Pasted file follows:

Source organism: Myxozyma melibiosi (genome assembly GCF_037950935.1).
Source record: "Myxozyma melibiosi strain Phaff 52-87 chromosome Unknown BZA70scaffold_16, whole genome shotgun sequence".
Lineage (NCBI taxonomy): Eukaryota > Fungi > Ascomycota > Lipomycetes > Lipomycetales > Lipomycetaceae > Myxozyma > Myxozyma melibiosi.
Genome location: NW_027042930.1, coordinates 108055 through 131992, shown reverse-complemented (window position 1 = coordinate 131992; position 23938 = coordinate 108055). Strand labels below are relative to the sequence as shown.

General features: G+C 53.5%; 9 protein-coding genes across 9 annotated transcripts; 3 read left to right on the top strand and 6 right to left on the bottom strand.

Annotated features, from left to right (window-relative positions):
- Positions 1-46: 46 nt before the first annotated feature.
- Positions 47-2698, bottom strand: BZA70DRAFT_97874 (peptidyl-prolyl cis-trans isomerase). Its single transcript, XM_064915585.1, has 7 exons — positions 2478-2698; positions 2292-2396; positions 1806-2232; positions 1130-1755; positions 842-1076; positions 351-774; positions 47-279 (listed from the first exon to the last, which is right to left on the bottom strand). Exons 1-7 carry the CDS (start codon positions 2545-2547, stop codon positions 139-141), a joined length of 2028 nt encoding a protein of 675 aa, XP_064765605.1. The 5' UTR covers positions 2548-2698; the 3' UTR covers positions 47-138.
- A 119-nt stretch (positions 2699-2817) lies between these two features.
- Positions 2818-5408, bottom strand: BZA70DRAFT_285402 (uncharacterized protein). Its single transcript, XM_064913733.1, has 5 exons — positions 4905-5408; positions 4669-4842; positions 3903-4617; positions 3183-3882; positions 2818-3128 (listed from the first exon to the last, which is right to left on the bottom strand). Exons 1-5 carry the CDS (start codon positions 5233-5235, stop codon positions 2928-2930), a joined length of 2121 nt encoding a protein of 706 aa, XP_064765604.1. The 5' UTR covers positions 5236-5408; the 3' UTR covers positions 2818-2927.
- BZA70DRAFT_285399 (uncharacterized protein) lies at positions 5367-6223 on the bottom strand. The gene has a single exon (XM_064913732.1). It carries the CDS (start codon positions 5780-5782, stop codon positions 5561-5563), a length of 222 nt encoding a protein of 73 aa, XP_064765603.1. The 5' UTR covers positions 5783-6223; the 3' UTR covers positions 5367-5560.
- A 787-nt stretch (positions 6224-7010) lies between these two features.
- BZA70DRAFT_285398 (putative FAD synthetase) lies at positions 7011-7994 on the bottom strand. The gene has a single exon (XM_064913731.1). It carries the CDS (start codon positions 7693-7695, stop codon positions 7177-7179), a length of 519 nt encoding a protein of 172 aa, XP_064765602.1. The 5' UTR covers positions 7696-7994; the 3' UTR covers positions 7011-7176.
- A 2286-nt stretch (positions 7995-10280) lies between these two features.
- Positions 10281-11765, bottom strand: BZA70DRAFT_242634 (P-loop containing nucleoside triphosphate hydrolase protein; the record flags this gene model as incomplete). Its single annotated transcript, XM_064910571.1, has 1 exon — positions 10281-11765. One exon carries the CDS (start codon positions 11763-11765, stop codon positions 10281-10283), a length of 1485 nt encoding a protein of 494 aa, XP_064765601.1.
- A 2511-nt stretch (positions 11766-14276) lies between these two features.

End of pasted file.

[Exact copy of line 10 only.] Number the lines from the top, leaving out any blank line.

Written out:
- Positions 2818-5408, bottom strand: BZA70DRAFT_285402 (uncharacterized protein). Its single transcript, XM_064913733.1, has 5 exons — positions 4905-5408; positions 4669-4842; positions 3903-4617; positions 3183-3882; positions 2818-3128 (listed from the first exon to the last, which is right to left on the bottom strand). Exons 1-5 carry the CDS (start codon positions 5233-5235, stop codon positions 2928-2930), a joined length of 2121 nt encoding a protein of 706 aa, XP_064765604.1. The 5' UTR covers positions 5236-5408; the 3' UTR covers positions 2818-2927.